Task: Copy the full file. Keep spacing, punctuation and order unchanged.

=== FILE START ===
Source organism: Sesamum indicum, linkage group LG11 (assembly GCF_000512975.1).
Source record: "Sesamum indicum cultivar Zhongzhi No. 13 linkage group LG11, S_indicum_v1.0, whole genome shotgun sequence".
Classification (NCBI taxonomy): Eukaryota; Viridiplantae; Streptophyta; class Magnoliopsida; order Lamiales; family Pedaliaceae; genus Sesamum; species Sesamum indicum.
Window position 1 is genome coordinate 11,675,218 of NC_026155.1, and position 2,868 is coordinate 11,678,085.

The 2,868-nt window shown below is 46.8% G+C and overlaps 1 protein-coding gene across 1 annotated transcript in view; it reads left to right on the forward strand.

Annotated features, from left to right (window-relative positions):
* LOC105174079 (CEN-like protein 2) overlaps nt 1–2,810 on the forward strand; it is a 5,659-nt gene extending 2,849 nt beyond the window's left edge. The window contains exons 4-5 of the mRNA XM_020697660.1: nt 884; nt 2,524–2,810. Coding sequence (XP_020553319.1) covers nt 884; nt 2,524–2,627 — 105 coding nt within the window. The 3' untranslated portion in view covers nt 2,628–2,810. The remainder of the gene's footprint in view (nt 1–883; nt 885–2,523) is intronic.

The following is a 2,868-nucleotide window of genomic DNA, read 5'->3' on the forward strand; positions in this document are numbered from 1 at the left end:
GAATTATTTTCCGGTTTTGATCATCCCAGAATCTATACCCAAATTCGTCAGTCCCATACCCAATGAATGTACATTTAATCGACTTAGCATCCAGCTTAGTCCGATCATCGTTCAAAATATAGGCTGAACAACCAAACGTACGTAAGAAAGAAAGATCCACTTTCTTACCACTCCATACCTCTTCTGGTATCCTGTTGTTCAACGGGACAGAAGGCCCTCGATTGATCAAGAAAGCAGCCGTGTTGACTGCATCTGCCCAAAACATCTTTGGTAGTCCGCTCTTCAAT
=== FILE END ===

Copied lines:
Source organism: Sesamum indicum, linkage group LG11 (assembly GCF_000512975.1).
Source record: "Sesamum indicum cultivar Zhongzhi No. 13 linkage group LG11, S_indicum_v1.0, whole genome shotgun sequence".
Classification (NCBI taxonomy): Eukaryota; Viridiplantae; Streptophyta; class Magnoliopsida; order Lamiales; family Pedaliaceae; genus Sesamum; species Sesamum indicum.
Window position 1 is genome coordinate 11,675,218 of NC_026155.1, and position 2,868 is coordinate 11,678,085.

The 2,868-nt window shown below is 46.8% G+C and overlaps 1 protein-coding gene across 1 annotated transcript in view; it reads left to right on the forward strand.

Annotated features, from left to right (window-relative positions):
* LOC105174079 (CEN-like protein 2) overlaps nt 1–2,810 on the forward strand; it is a 5,659-nt gene extending 2,849 nt beyond the window's left edge. The window contains exons 4-5 of the mRNA XM_020697660.1: nt 884; nt 2,524–2,810. Coding sequence (XP_020553319.1) covers nt 884; nt 2,524–2,627 — 105 coding nt within the window. The 3' untranslated portion in view covers nt 2,628–2,810. The remainder of the gene's footprint in view (nt 1–883; nt 885–2,523) is intronic.

The following is a 2,868-nucleotide window of genomic DNA, read 5'->3' on the forward strand; positions in this document are numbered from 1 at the left end:
GAATTATTTTCCGGTTTTGATCATCCCAGAATCTATACCCAAATTCGTCAGTCCCATACCCAATGAATGTACATTTAATCGACTTAGCATCCAGCTTAGTCCGATCATCGTTCAAAATATAGGCTGAACAACCAAACGTACGTAAGAAAGAAAGATCCACTTTCTTACCACTCCATACCTCTTCTGGTATCCTGTTGTTCAACGGGACAGAAGGCCCTCGATTGATCAAGAAAGCAGCCGTGTTGACTGCATCTGCCCAAAACATCTTTGGTAGTCCGCTCTTCAAT